Change is hard. No one wants to do it. We want things to work in our lives, but we don’t want to be the ones to have to change. Or we don’t want to admit that we are the ones who should change.
We want our partners to be at fault. The ones who hold the responsibility for doing the work. But if we really look at what is going on, we can usually find something that we can work on ourselves.
Waiting for our partners to change sets us up for failure. It creates a situation where we can sit back and continue to blame the other person. And often the other person only feels that blame/criticism/attitude which doesn’t give him or her the motivation to change at all. Instead, it sets up a f-you scenario: F-you! You are the one who has to change first! No, you are!
But do you want to know the secret to getting someone else to change? Change something in yourself. If you change something, whether it be your mood, your words, or your attitude, than you will find that your partner will change in response. Their mood, words and attitude may be completely different as well.
It is hard to admit that we have something to change at all. Our instinct is to say: “I am not the one with the problem. You are the one with the problem.” But to be really effective in working on a relationship, we need to be honest with ourselves. What are we doing that contributes to the situation? One person in a relationship is not in a vacuum. He or she is existing with someone else. And maybe a significant piece of the issue is with the other person. But is there a little piece that you should be taking ownership for? Something that you can change in yourself, with your partner?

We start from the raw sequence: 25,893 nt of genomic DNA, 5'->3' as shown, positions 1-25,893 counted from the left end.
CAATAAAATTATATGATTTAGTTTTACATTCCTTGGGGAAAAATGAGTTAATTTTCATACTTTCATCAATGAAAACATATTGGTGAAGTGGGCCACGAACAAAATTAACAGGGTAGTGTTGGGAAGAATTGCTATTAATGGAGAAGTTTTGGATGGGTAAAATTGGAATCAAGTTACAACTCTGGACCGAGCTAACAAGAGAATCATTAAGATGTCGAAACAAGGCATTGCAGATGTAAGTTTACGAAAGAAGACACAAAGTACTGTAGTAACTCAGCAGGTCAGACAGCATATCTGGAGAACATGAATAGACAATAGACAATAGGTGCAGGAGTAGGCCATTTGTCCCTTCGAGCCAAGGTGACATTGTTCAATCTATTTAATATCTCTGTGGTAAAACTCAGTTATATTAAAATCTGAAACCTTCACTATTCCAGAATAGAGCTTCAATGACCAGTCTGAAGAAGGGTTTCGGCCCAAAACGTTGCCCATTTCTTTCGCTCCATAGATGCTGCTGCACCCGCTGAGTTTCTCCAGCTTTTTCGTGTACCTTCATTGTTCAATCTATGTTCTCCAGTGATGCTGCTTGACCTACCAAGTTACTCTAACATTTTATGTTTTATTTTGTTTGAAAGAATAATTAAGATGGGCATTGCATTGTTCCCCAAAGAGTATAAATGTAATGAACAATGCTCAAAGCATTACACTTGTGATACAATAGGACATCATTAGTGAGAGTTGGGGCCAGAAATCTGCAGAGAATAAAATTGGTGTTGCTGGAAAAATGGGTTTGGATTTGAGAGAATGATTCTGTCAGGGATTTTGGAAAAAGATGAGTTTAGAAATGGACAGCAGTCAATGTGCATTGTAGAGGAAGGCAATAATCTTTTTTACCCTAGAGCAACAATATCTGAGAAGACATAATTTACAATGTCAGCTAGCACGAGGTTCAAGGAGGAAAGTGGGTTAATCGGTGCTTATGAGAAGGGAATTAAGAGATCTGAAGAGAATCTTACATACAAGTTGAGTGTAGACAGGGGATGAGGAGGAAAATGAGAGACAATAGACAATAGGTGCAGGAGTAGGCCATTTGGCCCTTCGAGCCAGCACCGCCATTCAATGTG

A classic example of this can be seen with sex. The couple comes to me and he says that she never wants to have sex. She says that she is too tired, busy with kids/work/household. Perhaps she could work on time management, on prioritizing, on making time for the most important relationship in her life. But what could he change? Perhaps if he did the dishes and put the kids to bed, she would find that she has less going on and therefore more room in her mind to set the mental mood for sex.
Another, similar, example: She complains that he wants too much sex and that she feels so much pressure that it is a turn-off. However if she made more of an effort to make time for him (even if it means having sex one more time per week/month than they normally do) then she might feel less pressure and therefore be more open to sex.
This same principle can be found in countless other interactions between partners. I know that you want change in your relationship. I know that your partner wants change. I want there to be less blame and criticism. The best way to accomplish that is to set up the expectation that both people need to do some changing. Here it is again:
1. Step back.
2. Put the feelings on a shelf for a moment.
3. Ask yourself, “What can I change about this situation that may create change in my partner?”